THE GET TOGETHER | STAGE REVIEW
Wed 23 May
Words: Rachel Williams
Four friends gather at an old Cardiff haunt but they no longer quite fit together – life and choices have taken them in different directions, and those choices colour their views of the others. As this night unfolds anything is possible. In fact, “Laughter, betrayal and blood” is not the slightest bit metaphorical in describing The Get Together, as past mistakes are dragged into the open, knitting needles are brandished and laughter flows with easy grace as memories are shared and alcohol loosens opinionated tongues.
Part of Sherman Cymru’s RAW initiative, the piece was produced under the more thrills than frills style where the writing and talent take centre stage. Written by Corrie writer Simon Crowther, crammed full of pathos and moments of cathartic humour the narrative is strong and the comic one liner’s are honed to perfection. True to its roots of the ‘local’ pub the language is colourful, heated and utterly straightforward. With some brilliantly talented Cardiff voices on stage, the scene is set. Descriptions of the area put you in mind of the Vulcan, a historic Cardiff pub that struggled with the threat of closure before it finally closed its doors earlier this month. With aged wooden chairs as seating, the audience are there with the cast as the purveyors of gossip and drinking. The set itself is a solitary table and multiple chairs with ancient Christmas decorations still up weeks after and the well-used Juke box – a testament to the RAW ideal.
Having got into trouble over a monkey, oops sorry: baboon, the local celebrity is Phil (Gareth Pierce): an outsider to this group of friends, he is the storyteller quoting lines from Jaws (on TV in the ‘other’ room), launching into song as the juke box clunks into life and causing havoc as his antics madden Bull (Roger Evans) to the point of confrontation – resulting in disaster as Phil stabs himself with the knitting needle and panic as Anna (Mali Harries), eight months pregnant goes into labour. Landlady Carol (Ri Richards) keeps the drinks coming, acts as peacekeeper and it is Carol who tells them about Phil’s trouble at Longleat.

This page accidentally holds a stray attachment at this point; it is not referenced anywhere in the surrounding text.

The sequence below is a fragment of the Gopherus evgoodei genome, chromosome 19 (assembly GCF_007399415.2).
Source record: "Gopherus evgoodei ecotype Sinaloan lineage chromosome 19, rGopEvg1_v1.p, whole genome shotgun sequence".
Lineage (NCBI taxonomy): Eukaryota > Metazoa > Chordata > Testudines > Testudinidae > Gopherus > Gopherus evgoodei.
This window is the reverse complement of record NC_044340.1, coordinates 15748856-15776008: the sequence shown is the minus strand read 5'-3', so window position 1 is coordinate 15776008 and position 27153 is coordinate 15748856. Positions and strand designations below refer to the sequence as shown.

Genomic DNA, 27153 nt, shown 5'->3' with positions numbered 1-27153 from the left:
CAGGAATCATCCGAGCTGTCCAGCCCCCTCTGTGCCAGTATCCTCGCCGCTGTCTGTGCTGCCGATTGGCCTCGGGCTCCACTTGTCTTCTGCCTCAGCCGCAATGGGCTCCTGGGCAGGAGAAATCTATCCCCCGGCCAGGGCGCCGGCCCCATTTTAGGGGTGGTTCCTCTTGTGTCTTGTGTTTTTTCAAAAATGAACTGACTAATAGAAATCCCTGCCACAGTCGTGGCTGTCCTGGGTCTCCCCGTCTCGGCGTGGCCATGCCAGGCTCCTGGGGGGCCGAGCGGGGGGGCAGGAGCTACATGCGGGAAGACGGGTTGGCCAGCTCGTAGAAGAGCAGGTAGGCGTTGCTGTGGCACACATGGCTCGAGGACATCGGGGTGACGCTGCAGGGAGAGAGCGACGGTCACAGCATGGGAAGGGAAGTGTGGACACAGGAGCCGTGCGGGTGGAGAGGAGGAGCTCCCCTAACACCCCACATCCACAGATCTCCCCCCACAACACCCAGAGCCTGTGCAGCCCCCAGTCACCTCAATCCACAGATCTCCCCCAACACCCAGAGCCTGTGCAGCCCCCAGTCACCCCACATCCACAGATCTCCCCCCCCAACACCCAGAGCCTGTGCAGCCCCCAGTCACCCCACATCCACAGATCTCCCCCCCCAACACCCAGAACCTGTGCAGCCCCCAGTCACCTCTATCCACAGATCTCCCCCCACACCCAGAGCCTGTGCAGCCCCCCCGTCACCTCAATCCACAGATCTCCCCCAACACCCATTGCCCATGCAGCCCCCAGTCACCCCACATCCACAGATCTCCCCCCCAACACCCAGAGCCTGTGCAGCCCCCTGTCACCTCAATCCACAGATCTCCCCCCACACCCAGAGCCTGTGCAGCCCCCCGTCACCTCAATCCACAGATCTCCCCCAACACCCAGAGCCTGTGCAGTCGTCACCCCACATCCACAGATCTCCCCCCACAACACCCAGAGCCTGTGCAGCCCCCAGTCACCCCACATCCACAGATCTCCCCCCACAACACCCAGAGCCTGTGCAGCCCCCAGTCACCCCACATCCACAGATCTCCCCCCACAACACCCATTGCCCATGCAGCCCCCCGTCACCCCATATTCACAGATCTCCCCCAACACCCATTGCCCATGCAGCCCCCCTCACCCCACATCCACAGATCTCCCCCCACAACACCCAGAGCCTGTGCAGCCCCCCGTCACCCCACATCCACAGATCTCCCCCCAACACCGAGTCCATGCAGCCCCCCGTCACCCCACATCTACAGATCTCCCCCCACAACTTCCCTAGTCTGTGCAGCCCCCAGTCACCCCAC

Clarkey (Huw Rhys) is the ‘Peter Pan’ of the group, living what he can of the high life and ignoring responsibilities and Mari (Nia Roberts) is the kept woman with a London life, far removed from her Cardiff past. Together they reminisce and mull over mistakes but it is Phil’s cracked window that belies their privacy, allowing Bull and Anna to hear every word. Regret’s, jealousy, accusations and admissions of failure ensue: to Mari, Anna has done nothing with her life but “spit out children”; to Anna, Mari is talentless and a useless godmother and the full extent of their failed friendships comes to light.
A paired-back comedy that shines a light in the darkest corners of an apparently innocent reunion where fakery for the sake of saving face is abandoned in favour of dramatics and truth. It is definitely one to see.
Continues at Sherman Cymru until 26TH May
Info: www.shermancymru.co.uk / 02920 646900